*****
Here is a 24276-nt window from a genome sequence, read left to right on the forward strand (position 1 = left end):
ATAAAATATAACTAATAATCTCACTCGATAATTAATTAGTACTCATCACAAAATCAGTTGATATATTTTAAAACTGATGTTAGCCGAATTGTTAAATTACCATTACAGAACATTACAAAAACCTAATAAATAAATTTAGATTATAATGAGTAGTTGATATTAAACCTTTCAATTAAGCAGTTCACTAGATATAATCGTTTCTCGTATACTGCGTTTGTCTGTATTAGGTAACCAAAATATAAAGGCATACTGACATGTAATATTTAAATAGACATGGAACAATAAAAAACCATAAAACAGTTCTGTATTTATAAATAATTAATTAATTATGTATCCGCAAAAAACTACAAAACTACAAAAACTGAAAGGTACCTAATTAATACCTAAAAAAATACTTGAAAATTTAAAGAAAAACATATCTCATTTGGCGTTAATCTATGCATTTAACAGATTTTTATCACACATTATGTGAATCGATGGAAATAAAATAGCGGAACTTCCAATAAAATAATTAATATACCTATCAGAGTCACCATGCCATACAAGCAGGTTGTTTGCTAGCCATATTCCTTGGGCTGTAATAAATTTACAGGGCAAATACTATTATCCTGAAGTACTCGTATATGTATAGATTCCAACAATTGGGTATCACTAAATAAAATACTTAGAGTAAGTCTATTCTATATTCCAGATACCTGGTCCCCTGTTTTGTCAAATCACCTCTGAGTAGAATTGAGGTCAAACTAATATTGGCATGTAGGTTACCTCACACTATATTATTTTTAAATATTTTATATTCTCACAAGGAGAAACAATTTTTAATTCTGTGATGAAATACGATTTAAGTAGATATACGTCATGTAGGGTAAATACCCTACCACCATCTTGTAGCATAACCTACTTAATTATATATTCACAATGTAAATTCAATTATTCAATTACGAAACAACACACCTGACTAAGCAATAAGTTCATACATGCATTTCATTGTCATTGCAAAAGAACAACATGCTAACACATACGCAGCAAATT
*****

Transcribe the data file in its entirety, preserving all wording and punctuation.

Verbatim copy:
Here is a 24276-nt window from a genome sequence, read left to right on the forward strand (position 1 = left end):
ATAAAATATAACTAATAATCTCACTCGATAATTAATTAGTACTCATCACAAAATCAGTTGATATATTTTAAAACTGATGTTAGCCGAATTGTTAAATTACCATTACAGAACATTACAAAAACCTAATAAATAAATTTAGATTATAATGAGTAGTTGATATTAAACCTTTCAATTAAGCAGTTCACTAGATATAATCGTTTCTCGTATACTGCGTTTGTCTGTATTAGGTAACCAAAATATAAAGGCATACTGACATGTAATATTTAAATAGACATGGAACAATAAAAAACCATAAAACAGTTCTGTATTTATAAATAATTAATTAATTATGTATCCGCAAAAAACTACAAAACTACAAAAACTGAAAGGTACCTAATTAATACCTAAAAAAATACTTGAAAATTTAAAGAAAAACATATCTCATTTGGCGTTAATCTATGCATTTAACAGATTTTTATCACACATTATGTGAATCGATGGAAATAAAATAGCGGAACTTCCAATAAAATAATTAATATACCTATCAGAGTCACCATGCCATACAAGCAGGTTGTTTGCTAGCCATATTCCTTGGGCTGTAATAAATTTACAGGGCAAATACTATTATCCTGAAGTACTCGTATATGTATAGATTCCAACAATTGGGTATCACTAAATAAAATACTTAGAGTAAGTCTATTCTATATTCCAGATACCTGGTCCCCTGTTTTGTCAAATCACCTCTGAGTAGAATTGAGGTCAAACTAATATTGGCATGTAGGTTACCTCACACTATATTATTTTTAAATATTTTATATTCTCACAAGGAGAAACAATTTTTAATTCTGTGATGAAATACGATTTAAGTAGATATACGTCATGTAGGGTAAATACCCTACCACCATCTTGTAGCATAACCTACTTAATTATATATTCACAATGTAAATTCAATTATTCAATTACGAAACAACACACCTGACTAAGCAATAAGTTCATACATGCATTTCATTGTCATTGCAAAAGAACAACATGCTAACACATACGCAGCAAATT